Lawns respond to the weather. When there’s no rain, grass grows slowly, so you to need mow less to help it survive. Why? Every time you mow, grass loses water, like a balloon loosing air through a pinprick. When the ground is dry, lawns become stressed and may die or become susceptible to fungi and insects.
Longer periods between mowing allow grass to conserve water, survive the drought and give you a much-needed break. Watering your lawn during a drought forces grass to grow, which means you’ll have to maintain your mowing schedule.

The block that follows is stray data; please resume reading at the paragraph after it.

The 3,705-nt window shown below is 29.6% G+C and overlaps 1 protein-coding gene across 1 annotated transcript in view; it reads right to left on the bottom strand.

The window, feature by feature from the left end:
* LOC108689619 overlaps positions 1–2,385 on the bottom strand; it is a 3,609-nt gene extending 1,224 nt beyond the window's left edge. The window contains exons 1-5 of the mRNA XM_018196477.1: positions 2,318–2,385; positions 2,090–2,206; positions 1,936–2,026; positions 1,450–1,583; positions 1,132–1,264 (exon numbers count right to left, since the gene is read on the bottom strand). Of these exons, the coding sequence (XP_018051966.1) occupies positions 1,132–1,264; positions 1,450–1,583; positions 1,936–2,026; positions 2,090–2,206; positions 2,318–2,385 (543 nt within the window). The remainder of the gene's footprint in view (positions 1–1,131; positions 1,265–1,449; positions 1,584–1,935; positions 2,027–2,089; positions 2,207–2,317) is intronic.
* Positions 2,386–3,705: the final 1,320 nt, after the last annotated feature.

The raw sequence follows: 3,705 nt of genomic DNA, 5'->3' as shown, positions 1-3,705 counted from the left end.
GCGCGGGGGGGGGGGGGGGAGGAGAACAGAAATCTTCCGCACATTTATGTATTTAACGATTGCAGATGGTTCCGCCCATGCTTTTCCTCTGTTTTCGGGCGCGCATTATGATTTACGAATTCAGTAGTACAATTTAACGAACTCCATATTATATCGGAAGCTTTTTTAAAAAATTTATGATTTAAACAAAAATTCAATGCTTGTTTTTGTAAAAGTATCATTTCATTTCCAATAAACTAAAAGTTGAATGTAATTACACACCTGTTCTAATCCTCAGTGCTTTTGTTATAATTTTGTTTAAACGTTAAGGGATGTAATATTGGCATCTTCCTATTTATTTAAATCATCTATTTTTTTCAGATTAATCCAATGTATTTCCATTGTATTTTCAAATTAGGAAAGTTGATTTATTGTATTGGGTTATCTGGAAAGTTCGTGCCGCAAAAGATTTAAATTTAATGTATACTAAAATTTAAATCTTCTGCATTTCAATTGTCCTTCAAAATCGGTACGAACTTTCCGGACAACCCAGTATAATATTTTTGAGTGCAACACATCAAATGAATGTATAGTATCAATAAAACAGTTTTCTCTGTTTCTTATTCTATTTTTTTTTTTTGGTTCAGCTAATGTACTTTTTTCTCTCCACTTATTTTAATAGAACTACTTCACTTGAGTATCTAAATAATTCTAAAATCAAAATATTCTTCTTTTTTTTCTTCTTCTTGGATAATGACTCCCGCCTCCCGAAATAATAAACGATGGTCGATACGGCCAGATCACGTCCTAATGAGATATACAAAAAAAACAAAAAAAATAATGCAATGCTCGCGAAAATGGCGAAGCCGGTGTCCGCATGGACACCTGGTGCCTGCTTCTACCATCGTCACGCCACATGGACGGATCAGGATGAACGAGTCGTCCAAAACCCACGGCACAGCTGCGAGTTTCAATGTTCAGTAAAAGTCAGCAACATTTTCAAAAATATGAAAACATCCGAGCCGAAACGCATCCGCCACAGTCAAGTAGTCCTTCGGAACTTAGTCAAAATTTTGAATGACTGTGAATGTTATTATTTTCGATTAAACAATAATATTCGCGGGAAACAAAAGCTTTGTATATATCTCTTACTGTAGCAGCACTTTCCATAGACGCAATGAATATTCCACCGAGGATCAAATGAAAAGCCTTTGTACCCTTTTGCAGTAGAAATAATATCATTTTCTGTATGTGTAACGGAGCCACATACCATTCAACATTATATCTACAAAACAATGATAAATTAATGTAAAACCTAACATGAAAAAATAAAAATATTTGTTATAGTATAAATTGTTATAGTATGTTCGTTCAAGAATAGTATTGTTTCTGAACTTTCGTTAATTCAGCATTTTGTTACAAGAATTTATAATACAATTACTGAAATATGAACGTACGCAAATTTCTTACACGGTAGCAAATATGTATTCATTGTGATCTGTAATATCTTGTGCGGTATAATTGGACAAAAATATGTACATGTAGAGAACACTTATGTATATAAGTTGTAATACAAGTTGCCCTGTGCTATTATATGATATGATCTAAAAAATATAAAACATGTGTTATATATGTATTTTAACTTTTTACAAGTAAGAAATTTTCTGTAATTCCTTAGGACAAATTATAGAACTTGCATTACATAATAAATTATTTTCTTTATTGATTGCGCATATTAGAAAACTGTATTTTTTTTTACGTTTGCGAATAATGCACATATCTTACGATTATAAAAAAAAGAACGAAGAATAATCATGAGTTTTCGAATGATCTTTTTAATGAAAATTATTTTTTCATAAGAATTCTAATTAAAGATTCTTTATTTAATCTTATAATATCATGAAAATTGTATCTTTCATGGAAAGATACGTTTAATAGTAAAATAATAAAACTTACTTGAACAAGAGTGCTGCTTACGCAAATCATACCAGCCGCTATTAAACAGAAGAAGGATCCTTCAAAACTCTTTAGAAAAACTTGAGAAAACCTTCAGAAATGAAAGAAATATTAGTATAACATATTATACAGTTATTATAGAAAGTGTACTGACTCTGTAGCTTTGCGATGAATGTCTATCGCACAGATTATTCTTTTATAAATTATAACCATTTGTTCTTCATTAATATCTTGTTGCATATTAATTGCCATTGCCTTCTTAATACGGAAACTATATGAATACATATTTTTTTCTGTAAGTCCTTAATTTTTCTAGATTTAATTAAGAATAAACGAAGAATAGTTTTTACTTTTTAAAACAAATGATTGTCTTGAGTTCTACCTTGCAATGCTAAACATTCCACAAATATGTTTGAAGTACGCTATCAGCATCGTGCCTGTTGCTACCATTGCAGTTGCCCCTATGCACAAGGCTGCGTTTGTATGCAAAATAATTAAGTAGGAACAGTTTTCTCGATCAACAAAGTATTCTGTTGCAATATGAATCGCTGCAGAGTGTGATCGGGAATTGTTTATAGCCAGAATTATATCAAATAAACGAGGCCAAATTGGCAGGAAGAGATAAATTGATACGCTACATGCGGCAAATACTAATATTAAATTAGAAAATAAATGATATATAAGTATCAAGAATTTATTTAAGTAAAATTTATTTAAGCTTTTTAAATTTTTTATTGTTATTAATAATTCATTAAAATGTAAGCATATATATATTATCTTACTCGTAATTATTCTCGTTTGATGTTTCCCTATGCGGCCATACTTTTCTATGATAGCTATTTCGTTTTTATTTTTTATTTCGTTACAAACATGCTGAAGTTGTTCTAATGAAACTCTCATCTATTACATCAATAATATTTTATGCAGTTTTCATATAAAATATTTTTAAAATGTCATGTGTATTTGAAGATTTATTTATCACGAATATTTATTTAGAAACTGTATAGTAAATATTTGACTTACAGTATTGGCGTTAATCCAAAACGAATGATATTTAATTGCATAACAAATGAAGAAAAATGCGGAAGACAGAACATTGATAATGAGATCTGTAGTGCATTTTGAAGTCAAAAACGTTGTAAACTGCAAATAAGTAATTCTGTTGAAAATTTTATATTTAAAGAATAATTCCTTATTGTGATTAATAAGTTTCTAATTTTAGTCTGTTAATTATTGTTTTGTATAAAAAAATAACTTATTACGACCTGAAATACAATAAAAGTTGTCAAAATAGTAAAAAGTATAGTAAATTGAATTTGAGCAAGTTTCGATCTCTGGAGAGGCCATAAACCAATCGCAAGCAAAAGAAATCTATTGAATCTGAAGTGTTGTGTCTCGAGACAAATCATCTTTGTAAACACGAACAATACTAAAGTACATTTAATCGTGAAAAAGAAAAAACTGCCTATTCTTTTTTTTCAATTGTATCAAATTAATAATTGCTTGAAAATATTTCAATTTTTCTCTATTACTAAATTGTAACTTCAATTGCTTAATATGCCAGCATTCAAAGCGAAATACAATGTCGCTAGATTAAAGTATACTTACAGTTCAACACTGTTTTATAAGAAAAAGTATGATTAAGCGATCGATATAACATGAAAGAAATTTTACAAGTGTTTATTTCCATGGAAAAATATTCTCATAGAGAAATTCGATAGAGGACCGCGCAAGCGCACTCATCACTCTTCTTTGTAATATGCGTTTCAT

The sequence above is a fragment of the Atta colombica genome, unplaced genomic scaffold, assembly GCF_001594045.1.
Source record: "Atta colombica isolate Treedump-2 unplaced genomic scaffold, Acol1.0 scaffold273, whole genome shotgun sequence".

Tips for Mowing During Drought:
- Set mower blades on highest setting.
- Mow every 10-14 days.
- Do not cut more than one-third the height of the grass. For example, if you usually cut your lawn to a height of 2”, you need to mow your lawn when the grass reaches 3”.
- Leave the clippings to gradually decompose, conserve moisture and add nitrogen.